A Trip With Potential
Director Neil McCay battles with the constraints of a low budget, yet does so effectively through continuously creepy cinematographic choices and the overall mind-boggling idea of a therapist who offers a hallucinogenic tea for Ally (Akasha Villalobos) to see her daughter, Samantha. After Samantha’s (Jill Young) death, Ally wonders whether she actually took her own life or if a supernatural being did, as she uncovers more disturbing things along the way.
If this film were to compete against higher budget horror flicks, it unfortunately wouldn’t stand a chance, however that is not the fault of the cast or crew. Putting aside all the other Conjurings or Screams we’ve seen, Trip stays afloat by having some substance.
Starting with its dim-lit cinematic effect, the audience views and thus feels the weight of the impending darkness around Ally. Similar to how the first Twilight movie had a blue tint, Trip has a slightly dimmed, dismal lighting that successfully conveys Ally’s depression and hauntings. Not only that, but most of the story takes place in one house, so the filmmakers had to be as creative as possible to turn such a small, limited space into a frightening prison.
In short, Trip embodies the well-known style of “less is more.”
True horror fans will also appreciate the unique jump scares McCay weaves into the story. A young child with no mouth is truly a unique sight to absorb in addition to the bloodied, abysmal eye sockets of a dead teen. On top of that are the different visions both Michael (Major Dodge) and Ally see; we are left having to catch up as quickly as we can with the fluctuating, frightening sights they’re seeing from their own eyes. And that’s exactly what concocts a successful horror movie.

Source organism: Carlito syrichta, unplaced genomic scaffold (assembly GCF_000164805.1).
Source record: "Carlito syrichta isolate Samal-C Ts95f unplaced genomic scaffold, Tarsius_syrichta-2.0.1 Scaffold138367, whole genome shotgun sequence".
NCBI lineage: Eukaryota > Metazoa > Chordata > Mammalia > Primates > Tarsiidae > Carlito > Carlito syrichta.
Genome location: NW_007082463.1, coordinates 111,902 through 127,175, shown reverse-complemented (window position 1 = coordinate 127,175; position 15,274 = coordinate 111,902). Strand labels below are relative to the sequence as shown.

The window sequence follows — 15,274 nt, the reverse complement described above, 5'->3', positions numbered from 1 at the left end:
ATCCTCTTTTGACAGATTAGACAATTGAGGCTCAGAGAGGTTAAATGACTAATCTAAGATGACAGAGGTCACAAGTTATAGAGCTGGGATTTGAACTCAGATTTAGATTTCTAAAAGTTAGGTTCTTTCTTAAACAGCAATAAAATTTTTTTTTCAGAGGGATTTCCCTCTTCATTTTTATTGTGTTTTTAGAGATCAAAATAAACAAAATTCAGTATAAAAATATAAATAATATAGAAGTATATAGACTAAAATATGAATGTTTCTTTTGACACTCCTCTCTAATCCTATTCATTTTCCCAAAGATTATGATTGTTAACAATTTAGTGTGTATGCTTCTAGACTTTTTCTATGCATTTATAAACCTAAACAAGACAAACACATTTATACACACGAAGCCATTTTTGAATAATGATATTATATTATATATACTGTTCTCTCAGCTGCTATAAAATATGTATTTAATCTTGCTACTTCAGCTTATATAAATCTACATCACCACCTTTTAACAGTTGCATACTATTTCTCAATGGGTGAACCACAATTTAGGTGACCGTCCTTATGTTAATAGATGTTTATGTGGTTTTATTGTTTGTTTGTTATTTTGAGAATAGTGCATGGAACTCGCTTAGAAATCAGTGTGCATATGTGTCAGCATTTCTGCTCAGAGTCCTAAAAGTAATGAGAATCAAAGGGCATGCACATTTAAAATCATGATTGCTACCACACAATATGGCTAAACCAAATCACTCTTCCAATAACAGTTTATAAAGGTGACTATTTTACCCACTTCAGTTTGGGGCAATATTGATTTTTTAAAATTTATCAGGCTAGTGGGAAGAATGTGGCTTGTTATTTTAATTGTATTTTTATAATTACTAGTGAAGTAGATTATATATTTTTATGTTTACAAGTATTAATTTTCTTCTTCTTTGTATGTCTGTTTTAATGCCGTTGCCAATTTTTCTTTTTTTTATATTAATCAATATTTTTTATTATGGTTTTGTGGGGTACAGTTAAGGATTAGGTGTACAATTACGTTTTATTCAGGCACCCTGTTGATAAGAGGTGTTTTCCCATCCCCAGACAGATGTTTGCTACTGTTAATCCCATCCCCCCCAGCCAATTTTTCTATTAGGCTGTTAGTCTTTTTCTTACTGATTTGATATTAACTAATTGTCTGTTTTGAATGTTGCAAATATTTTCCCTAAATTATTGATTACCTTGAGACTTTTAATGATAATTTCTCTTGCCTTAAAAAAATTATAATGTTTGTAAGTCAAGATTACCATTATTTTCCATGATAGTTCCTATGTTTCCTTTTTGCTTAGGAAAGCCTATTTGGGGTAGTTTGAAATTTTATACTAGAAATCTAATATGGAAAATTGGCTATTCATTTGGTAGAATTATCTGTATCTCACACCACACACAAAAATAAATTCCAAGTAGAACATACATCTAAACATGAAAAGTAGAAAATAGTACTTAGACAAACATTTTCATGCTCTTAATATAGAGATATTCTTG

This is precisely how Trip stands out in its own way — Michael and Ally are definitely seeing different things, which obviously affects their actions. Once we see Ally’s husband go down an even worse spiral than she does at one point, we truly worry for her, especially in a particular scene when we see a shift in him. But it’s only temporary for him…right?
In the end, the entire cast gave it their all. Villalobos’ performance as a grief-stricken mother is naturally convincing. Despite the fact that she physically looks almost as young as the deceased daughter, Villalobos doesn’t let that get in the way of her performance. Her character’s longing to see Samantha in the flesh is so tangible that she makes us her audience.
At times, it feels like we’re watching a one-woman show. However, that’s only until Major Dodge gives us a few frightening chills toward the climax of the film. This sadly doesn’t work in the actor’s favor, but nevertheless, he has several solid moments with Villalobos when they’re deep in conversation. Their chemistry is definitely convincing, which of course is necessary for a story like this.
Aside from the husband and wife, Young has one shining scene when she absolutely goes googly-eyed crazy and scares us as if we’re in her haunted house attraction. However, that’s only toward the end of the film as well.
That’s the underlying issue with Trip — the fact that we have to wait until the end to see most of the thrills and even the other actors’ thrilling performances. Even Peggy Schott’s psychotherapist Jan Rollins doesn’t truly frighten us until the climax. Yet, this decision was necessary in order to unspool everything for the grand finale.
Trip’s beginning is, unfortunately, weak. Yes, we’re immediately hit with Samantha’s gruesome murder, but her behavior leading up to her death isn’t coercive enough to draw us in. Rather we feel as if it’s either rushed or just misunderstood, and perhaps Samantha should have been given just a little bit more time to hook us into her downfall.
Nevertheless, the cast deserves a standing ovation for their dedication to their portrayals — primarily Villalobos.
Trip (2022) Official Trailer
|Elisabeth joined Dead Talk News in 2022 and loves movies and TV! After working for various sites, including Screen Rant and Showbiz Cheat Sheet, Elisabeth joined DTN to critique and review various movies, from horror flicks to Disney live-actions.|